Looking at Dome's Beach from El Faro Park

Thursday, December 29, 2011

Reducing Single Use Plastics in Puerto Rico

I've written about a few of the problems of waste on this island;  landfills filling up, more waste per capita than mainland US, recycling rates far below US and other countries, no bottle deposits and not enough equipment to recycle the amount of bottles and glass discarded, plastic being shipped off island to be recycled and an unwillingness of municipalities to tax or increase the cost of waste disposal, but all of these things pale in comparison to the overwhelming problem of single use plastics.

Everywhere plastic bags are being used as if they grow on trees, very low lying, high yield trees. A trip to the market of a small cart of groceries and you can come back with 20-30 bags, that is if you don't use re-usable bags, and very few people do here.  Ley 38, passed in 2010 was drawn up to require every retail establishment that used plastic bags to provide, carry out and document recycling og those plastic bags.  It also required those establishments to provide alternatives to plastic (re-usable bags for sale).  The law was in response to a "Ban the Bag" proposal that supposedly would have placed a burden on consumers and retailers alike by forcing them to provide other means to transport their purchases.  But Law 38 isn't being enforced.  Our local Econo used to have a bag recycling station, but that is gone, they used to sell re-usable bags, but those are gone too.  I see these bags on the streets everywhere, floating in the wind or spilling over the public trash cans at the beaches, installed by Surfrider Rincon.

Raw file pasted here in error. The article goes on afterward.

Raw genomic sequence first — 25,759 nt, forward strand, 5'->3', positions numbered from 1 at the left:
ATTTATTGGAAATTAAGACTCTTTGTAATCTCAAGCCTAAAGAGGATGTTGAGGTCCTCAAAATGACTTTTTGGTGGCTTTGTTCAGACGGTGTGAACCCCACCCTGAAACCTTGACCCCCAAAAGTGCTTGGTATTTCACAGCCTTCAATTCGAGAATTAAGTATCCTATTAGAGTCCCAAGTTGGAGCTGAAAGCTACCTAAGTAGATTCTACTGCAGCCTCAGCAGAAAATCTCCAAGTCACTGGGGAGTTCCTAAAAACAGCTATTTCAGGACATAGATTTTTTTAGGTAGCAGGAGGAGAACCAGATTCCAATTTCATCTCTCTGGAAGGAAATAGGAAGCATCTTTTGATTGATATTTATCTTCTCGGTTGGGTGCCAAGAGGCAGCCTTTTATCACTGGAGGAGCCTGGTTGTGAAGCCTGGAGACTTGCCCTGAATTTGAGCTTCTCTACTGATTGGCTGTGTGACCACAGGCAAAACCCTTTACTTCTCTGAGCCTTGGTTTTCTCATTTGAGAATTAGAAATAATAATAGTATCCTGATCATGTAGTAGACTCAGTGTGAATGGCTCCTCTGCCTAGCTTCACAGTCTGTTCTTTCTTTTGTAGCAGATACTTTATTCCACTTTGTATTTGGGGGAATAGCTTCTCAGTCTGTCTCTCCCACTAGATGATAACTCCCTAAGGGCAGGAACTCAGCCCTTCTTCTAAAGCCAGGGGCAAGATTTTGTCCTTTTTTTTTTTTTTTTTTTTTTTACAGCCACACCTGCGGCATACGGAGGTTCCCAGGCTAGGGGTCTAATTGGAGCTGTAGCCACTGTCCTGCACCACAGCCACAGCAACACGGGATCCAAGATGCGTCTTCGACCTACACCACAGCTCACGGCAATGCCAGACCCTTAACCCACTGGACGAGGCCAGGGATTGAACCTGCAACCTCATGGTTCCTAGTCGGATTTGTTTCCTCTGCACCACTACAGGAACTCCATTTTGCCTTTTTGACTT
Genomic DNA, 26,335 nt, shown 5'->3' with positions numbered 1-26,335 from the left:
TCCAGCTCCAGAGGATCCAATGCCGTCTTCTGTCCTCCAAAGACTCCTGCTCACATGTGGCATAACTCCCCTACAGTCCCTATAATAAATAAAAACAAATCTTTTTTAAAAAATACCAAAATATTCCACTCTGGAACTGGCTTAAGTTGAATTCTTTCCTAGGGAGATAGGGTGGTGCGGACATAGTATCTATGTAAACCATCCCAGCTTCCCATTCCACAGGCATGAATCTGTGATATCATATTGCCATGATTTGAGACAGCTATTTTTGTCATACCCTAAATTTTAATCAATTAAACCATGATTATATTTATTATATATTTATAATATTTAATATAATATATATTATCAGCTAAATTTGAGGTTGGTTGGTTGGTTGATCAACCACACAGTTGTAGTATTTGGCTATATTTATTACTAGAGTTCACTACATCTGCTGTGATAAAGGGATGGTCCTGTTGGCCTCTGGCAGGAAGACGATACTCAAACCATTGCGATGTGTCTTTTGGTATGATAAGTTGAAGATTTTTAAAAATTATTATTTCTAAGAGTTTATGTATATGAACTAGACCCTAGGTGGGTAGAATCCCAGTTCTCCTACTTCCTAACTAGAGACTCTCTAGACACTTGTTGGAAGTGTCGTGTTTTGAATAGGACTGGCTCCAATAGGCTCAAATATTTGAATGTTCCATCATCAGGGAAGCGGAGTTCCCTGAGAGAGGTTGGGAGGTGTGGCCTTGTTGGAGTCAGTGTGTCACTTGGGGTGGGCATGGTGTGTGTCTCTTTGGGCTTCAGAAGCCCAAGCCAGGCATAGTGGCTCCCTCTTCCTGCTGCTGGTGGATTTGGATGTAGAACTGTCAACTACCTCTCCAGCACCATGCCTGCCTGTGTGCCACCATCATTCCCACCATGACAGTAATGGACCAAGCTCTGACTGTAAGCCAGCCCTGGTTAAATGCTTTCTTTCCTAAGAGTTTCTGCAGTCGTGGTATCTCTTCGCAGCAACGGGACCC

Reduciendo la Huella Plastica Rincon is a group of concerned volunteers, myself included, who are working to reduce single use plastics in Rincon.  Their activities include raising awareness, increasing enforcement of anti-littering laws, educating the public and meeting with government officials, ministers and local business owners to work out solutions.  Key in this process is Ernie Alvarez, who circled the island of Puerto Rico on a stand up paddle board to raise wareness of the plastics problem in our ocean with a group called Plastic Free Oceans.  Ernie recently spoke to over 200 Rincon school kids as part of the Rincon Recycling Club, telling them that the plastic water  and soda bottles they discard are assassins, killing marine life at an alarming rate.  It is up to them to change the habits of their families and recognize the problems their generation will face if changes aren't made, immediately!

The plastic problem certainly isn't confined to Puerto Rico, but this is where I live and where I can make an impact.  I'd love to hear about things you've done to reduce your plastic imprint or if you have any ideas to expedite the process of reducing the use of single use plastic in Rincon.  Thanks!